Ghazal 7, Verse 7


yih laash-e be-kafan asad-e ;xastah-jaa;N kii hai
;haq ma;Gfarat kare ((ajab aazaad mard thaa

1) this corpse without a shroud is that of heart-broken Asad
2) may God have mercy on him-- he was a strangely/extraordinarily free man!


;xastah : 'Wounded, hurt; broken; infirm; sick, sorrowful'. (Platts p.490)


;xastah-jaa;N : 'Heart-broken; sick at heart'. (Platts p.490)


((ajab : 'Wonderful, marvelous, astonishing, amazing, miraculous, strange, extraordinary, rare; droll'. (Platts p.758)


aazaad : 'Free, unfettered, unrestrained, uncontrolled; liberated, discharged, set free, ransomed, emancipated; free born; free from care, at ease, light-hearted; --s.m. A freeman; freedman; a faqiir or Mohammadan devotee who shaves his beard and eye-lashes and vows chastity, but considers himself exempt from all the ceremonial observances of religion; a free-thinker'. (Platts p.45)


That is, he was a strangely free one-- for his corpse too is without a shroud. (8)

== Nazm page 8


Urdu text: Vajid 1902 {7}

Bekhud Dihlavi:

He says, while the broken-down Asad remained alive, he remained in a state of freedom. He was absolutely free of confinements and relationships. After death, it is being said, his body was without a shroud, for it too is free of grave and shroud. 'May God have mercy'-- this sentence of prayer has produced an extraordinary pleasure. (19)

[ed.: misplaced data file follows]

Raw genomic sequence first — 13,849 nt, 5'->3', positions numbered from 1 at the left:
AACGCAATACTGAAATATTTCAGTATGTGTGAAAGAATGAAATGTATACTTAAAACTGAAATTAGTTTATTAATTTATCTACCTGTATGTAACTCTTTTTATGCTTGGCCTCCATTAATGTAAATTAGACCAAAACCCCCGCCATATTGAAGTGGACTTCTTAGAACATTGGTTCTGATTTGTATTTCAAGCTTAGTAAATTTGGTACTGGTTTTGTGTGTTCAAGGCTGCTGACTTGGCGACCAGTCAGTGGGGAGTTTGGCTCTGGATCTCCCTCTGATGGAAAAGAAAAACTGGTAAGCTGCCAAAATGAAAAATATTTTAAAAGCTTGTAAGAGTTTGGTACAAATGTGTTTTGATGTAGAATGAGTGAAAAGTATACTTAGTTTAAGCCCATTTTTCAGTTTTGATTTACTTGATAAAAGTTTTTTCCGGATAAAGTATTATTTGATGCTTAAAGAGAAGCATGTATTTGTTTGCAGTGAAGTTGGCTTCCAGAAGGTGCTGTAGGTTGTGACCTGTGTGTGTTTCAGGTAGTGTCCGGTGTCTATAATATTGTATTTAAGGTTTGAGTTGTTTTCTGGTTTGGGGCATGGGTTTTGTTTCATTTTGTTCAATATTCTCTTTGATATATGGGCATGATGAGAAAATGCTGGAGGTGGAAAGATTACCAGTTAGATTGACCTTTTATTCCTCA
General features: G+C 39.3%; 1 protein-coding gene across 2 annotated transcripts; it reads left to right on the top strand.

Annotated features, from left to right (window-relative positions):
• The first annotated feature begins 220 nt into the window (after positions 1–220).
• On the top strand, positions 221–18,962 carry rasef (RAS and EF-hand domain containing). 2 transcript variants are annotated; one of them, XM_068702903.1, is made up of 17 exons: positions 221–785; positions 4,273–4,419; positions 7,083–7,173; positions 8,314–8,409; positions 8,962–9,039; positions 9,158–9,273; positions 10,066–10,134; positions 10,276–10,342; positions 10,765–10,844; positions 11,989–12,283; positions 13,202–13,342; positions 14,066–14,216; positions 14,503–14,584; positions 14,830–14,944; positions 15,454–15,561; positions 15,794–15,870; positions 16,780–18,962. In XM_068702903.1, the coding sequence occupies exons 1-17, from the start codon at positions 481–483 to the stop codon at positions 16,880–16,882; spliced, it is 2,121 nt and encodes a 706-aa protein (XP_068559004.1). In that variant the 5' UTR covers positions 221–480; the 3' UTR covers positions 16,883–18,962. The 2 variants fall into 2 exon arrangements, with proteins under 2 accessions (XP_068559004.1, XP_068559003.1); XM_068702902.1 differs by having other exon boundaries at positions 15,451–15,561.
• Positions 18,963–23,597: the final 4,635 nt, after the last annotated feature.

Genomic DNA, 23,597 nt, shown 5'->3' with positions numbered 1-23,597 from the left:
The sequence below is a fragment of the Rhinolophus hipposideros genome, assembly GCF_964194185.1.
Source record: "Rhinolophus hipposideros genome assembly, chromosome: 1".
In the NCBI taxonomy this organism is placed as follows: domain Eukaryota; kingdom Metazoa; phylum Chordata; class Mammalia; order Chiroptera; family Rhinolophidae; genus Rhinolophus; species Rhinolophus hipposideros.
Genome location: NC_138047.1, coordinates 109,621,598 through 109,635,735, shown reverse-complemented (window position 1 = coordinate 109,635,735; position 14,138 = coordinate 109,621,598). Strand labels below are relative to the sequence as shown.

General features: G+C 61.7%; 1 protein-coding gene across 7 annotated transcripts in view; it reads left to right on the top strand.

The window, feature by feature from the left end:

Bekhud Mohani:

In this verse, the meaningful words are yih , be-kafan , and ;xastah-jaa;N . yih implies that a picture of the bier without a shroud comes before the hearer .... be-kafan brings the condition of freedom before the eyes: he was such a free one that even his corpse is without a shroud .... ;xastah-jaa;N begins to create a picture of his condition, which is peculiar to those free ones. The late Janab Zauq too has expressed this theme. But the difference between these two [verses] will not remain hidden from people of insight:

kahte hai;N aaj ;zauq jahaa;N se gu;zar gayaa
kyaa ;xuub aadmii thaa ;xudaa ma;Gfarat kare

[they say today Zauq passed from the world
what a fine man he was! may the Lord have mercy on him] (14)



In this verse, ((ajab seems to be treated as an adverb modifying aazaad . With its heavily emphasized range of meaning (see the definition above), it runs from the admiring, through the surprised, to the patronizing. All of which work well with the image of a man so 'strangely free' that even his corpse is without a shroud. Does the speaker feel admiration, amazement, pity, or all three? Is he perhaps even identifying a body-- does he perhaps recognize with a shock the emaciated corpse of someone he used to know well? Or is he the only mourner, keeping watch over the body, and casually explaining the situation to a passer-by?

The speaker exclaims 'may God have mercy on him!' in absolutely the conventional way. But in such a peculiar case, is this only because he's dead? Should God forgive him for his free-thinking, emancipated ways? Should God generously compensate him for his extreme poverty and broken-heartedness? Or does he really need God's mercy at all-- might he not have been, in his nothing-left-to-lose aazaad state, 'free from care, at ease' (see the definition above)?

For a different treatment of the meaning of a shroud, see {3,5}.

Compare Mir's even more radical vision of the neglectedness of the lover's body after death: M{109,3}.